Brian Felsen: Philosophy of mind, cognitive science, consciousness studies
in which the experience of consciousness emerges from the clamor of competing voices within the parliamentary chamber of the mind. Through the use of text (as in the play Conducting Elif), visuals (the art photography exhibit Twenty-three Problems of Phenomenology, and flexible polyphonic musical structures (in the oratorio View from the Strangers' Gallery and the song-cycle The Court Gossip, first premiered at ASCI's ArtSci2001 Symposium on Collaboration), the piece illustrates (as words alone cannot) the multi-layered complexity of processing systems in the brain and the significance of recursive structures. The work also provides an allegory of recent attempts by cognitive scientists (especially Dennett and Humphrey) to provide a post-dualist foundation for a first-person phenomenology and the emergence of the self.
"Six Problems of Phenomenology," digital photography, 20x30," 2003
Brian Felsen is an award-winning pianist and graduate of the Wharton School of Business at the University of Pennsylvania. In 1993 he created and ran the Philadelphia Music Conference, an international music festival, working with many gold-record-selling artists such as Lisa Loeb, The Nixons, Phil Spector, and Nirvana, and is credited with discovering several major-label recording artists.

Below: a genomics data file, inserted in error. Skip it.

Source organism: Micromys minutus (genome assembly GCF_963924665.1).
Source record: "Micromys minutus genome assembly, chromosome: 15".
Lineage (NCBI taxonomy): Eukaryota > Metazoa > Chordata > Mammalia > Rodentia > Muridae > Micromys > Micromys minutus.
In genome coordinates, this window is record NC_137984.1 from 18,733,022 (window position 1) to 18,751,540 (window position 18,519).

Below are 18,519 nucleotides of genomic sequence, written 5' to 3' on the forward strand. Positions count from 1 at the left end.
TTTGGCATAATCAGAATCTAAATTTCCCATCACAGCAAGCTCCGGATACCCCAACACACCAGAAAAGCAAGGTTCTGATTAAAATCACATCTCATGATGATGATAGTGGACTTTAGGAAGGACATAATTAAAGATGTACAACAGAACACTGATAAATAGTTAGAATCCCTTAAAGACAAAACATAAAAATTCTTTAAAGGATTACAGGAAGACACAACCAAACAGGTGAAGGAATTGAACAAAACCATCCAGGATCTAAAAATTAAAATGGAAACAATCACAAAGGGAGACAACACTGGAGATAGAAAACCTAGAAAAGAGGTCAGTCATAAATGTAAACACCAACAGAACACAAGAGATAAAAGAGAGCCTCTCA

After selling the business in 1997 and studying at the Mannes School of Music in NYC, he began work on musically representing themes of cognitive science and consciousness studies. He wrote an oratorio, View from the Strangers' Gallery, in 2000; two song-cycles, Great Expectations and The Court Gossip, in 2001; and a play, Conducting Elif, in 2002. He is currently working on an art photography exhibit.
Other projects include producing a documentary film about the Turkish military interventions and coups d'etat, COUP, which received the NY Council on the Arts/ETVS' highest grant award for 1999, and a CD of art songs by gay composers of the 19th and 20th centuries, Songs from the Age of the Closet, performed by the opera singer Elif Savas.
He lives in New York and Istanbul with his wife and two cats.